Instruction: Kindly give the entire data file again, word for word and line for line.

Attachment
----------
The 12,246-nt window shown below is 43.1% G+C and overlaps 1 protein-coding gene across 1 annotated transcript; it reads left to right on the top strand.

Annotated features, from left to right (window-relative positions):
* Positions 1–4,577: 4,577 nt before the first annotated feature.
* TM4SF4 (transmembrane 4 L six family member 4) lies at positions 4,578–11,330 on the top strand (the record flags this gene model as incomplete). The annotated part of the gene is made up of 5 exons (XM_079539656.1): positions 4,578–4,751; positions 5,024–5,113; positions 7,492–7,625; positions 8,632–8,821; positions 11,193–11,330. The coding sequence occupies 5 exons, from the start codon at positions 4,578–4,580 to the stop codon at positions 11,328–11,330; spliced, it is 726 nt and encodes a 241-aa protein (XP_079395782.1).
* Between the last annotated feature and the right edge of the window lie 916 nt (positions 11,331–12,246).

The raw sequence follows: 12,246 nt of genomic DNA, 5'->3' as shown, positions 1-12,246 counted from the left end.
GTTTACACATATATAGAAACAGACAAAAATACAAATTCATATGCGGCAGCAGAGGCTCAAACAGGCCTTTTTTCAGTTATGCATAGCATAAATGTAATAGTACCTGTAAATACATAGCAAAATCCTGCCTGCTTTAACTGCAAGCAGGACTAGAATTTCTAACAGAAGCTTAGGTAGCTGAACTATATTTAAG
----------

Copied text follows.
The 12,246-nt window shown below is 43.1% G+C and overlaps 1 protein-coding gene across 1 annotated transcript; it reads left to right on the top strand.

Annotated features, from left to right (window-relative positions):
* Positions 1–4,577: 4,577 nt before the first annotated feature.
* TM4SF4 (transmembrane 4 L six family member 4) lies at positions 4,578–11,330 on the top strand (the record flags this gene model as incomplete). The annotated part of the gene is made up of 5 exons (XM_079539656.1): positions 4,578–4,751; positions 5,024–5,113; positions 7,492–7,625; positions 8,632–8,821; positions 11,193–11,330. The coding sequence occupies 5 exons, from the start codon at positions 4,578–4,580 to the stop codon at positions 11,328–11,330; spliced, it is 726 nt and encodes a 241-aa protein (XP_079395782.1).
* Between the last annotated feature and the right edge of the window lie 916 nt (positions 11,331–12,246).

The raw sequence follows: 12,246 nt of genomic DNA, 5'->3' as shown, positions 1-12,246 counted from the left end.
GTTTACACATATATAGAAACAGACAAAAATACAAATTCATATGCGGCAGCAGAGGCTCAAACAGGCCTTTTTTCAGTTATGCATAGCATAAATGTAATAGTACCTGTAAATACATAGCAAAATCCTGCCTGCTTTAACTGCAAGCAGGACTAGAATTTCTAACAGAAGCTTAGGTAGCTGAACTATATTTAAG